Saturday, March 31, 2007

Emergent quirks

Things are chugging along nicely. I've managed to integrate the jacob.draw2d package as diagrammatic (visual editor). I have to tweak it a little bit, since they don't have support of selecting connected lines between nodes in the workflow for some reason. But still, when an infotron is created it pops up in the visual diagram manager as well, along with properly positioned input and output terminals, which apply rules as to which things get connected to which, et.c.

Otherwise I've left too many dangling ends flapping about. I've still embedded html tags in function generation, even though I've ditched dojo's rich text editor, which requires some agility when relying on function generation when creating input terminal handlers.

Then I've _still_ not fixed the odd < problem, where the browser barfs on and less than or greater than signs (in for-loops for instance) . I'm pretty certain I just have to tweak the document type in the backend, but haven't got around to it.

And of course, I'm still itching to create the frontend logic for page management, especially since the backend and database tables are all done. The latest Internet Explorer debacle has really strained my schedule (as if I had one :).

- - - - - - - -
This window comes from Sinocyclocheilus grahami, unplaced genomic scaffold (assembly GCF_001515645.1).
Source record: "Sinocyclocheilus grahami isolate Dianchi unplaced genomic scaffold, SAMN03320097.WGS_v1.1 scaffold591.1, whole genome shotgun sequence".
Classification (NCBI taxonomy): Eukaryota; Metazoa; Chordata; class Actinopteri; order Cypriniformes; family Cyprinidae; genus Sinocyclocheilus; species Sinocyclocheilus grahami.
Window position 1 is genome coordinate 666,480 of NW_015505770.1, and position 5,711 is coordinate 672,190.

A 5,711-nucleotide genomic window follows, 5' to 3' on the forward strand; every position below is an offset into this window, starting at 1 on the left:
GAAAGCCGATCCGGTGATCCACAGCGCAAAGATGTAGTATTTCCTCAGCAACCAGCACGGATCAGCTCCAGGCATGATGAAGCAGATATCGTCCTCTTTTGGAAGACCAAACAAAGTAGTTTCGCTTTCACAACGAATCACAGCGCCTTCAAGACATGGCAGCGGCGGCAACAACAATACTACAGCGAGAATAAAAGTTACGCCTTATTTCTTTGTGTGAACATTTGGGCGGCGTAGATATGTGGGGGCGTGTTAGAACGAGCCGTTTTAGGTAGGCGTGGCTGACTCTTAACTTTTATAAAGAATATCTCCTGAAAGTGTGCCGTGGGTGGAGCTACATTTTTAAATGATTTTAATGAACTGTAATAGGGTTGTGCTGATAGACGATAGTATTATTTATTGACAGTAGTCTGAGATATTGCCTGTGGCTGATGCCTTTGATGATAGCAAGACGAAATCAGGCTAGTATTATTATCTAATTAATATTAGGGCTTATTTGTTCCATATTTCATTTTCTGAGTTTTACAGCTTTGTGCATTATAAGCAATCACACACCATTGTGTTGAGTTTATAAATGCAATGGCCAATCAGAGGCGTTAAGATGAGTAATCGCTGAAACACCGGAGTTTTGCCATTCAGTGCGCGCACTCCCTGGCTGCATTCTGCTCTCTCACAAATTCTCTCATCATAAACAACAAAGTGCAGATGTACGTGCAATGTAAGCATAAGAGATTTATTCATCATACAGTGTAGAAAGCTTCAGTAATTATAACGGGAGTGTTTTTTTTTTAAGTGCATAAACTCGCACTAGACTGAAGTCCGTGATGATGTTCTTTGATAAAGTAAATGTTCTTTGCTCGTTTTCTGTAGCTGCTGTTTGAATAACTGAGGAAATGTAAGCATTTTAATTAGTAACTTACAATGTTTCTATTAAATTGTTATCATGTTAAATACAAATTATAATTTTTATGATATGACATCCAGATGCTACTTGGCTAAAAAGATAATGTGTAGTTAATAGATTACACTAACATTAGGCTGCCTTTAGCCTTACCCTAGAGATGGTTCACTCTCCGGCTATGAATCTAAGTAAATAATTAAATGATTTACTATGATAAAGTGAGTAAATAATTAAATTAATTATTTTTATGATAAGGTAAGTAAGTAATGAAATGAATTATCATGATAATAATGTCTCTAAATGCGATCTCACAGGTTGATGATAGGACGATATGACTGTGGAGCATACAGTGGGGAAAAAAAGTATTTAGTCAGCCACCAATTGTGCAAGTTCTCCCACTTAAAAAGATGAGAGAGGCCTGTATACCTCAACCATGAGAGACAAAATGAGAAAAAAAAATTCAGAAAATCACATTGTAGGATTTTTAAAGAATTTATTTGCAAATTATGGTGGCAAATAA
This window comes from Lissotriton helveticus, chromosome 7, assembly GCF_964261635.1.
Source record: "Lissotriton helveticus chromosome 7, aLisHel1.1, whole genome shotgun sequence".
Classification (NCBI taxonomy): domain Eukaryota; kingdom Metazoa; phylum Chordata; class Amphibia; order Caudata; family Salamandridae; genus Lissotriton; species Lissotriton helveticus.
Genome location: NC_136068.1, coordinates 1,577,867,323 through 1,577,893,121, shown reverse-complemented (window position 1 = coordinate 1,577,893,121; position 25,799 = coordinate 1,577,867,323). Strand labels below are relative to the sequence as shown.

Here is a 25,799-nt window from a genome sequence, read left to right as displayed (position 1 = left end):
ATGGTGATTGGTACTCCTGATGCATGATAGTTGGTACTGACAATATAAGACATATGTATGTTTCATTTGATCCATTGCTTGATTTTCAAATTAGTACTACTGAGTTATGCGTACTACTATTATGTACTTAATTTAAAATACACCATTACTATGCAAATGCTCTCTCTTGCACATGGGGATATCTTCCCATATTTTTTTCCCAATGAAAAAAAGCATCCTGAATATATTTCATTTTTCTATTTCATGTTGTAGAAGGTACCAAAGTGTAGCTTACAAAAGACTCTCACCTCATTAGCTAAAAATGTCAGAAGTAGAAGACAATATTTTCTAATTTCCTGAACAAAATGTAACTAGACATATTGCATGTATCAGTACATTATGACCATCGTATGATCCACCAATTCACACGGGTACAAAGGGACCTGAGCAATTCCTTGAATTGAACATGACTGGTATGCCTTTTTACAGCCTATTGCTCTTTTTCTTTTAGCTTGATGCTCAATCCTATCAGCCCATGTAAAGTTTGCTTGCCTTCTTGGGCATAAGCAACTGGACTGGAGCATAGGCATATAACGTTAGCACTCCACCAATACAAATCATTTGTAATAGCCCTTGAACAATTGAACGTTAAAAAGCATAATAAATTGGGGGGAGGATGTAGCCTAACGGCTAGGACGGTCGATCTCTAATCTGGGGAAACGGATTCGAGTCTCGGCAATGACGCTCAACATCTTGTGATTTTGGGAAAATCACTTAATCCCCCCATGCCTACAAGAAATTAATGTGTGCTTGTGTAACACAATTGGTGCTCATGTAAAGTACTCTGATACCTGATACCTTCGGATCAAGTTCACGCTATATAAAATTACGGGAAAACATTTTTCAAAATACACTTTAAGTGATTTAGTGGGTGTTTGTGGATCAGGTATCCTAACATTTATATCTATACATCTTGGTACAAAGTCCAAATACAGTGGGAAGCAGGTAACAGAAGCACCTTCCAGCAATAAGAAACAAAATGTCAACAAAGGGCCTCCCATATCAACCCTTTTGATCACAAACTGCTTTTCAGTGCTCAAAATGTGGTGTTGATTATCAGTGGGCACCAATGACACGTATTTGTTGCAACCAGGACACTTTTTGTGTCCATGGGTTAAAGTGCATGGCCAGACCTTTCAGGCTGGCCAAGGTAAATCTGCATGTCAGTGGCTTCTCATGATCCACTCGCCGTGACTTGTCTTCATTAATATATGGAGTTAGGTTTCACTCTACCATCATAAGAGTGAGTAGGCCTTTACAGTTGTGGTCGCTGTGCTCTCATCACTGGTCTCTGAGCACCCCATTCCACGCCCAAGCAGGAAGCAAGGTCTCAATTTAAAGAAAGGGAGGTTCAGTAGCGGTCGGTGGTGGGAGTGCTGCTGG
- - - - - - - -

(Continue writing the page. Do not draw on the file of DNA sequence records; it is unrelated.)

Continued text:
But right now I feel that the most important thing to add is datasources, yahoo pipes, dapps, what have yous. It will be comparatively simply. I know, since I've done it once before, but on the earlier revision of the composer which didn't use JDA and as a result of that imploded under its own complexity. So whoever is peeking secretly at this at the moment - know that next week will see some real usability chucked in .

Monday, March 26, 2007

Internet Deplorer

I posted this to the dojo-list but I thought I'd blog about it as well, because ... well, because MS needs and deserves all the bad press the world can find, I guess ;)


I have been battling a problem when using Dialogs in both FF and IE for the last week. I'm using 4.1rc2 (IIRC).
The problem has been that I build dynamic content inside the dialog which is shown correctly in FF, but is invisible or hidden in IE.

I have tried a multitude of approaches for getting IE to show the content of the dialog. I have ,

1) Created the dialog almost entirely in the HTML page (dojoType="Dialog" ..etc..)
2) Created the dialog entirely programmatically
3) Skipped the form and only used a table which i append to the dialog
4) Created a dojo:Form instead of a plain form element and addChild that to the dialog
4) Numerous contortions of the above themes, sometimes in combination.

None have worked.

Today I got so frustrated that I just added a naked input type=text under the Dialog's div.... and that worked.

Now is that strange or what? So if anyone have had similar problems with Internet Explorer (6, in my case), just slam the elements up as they go, no fancy-footing with forms here, no.

Back to the labs :)

Thursday, March 15, 2007

Yiihaaa!! JDA rox0rz!!

After a lot of tweaking and fiddling, I finally got to my stable ground. My baseline for a workable system has been to be able to wire together more than two components, where one of them is a google or yahoo map, using nontrivial services in the meantime.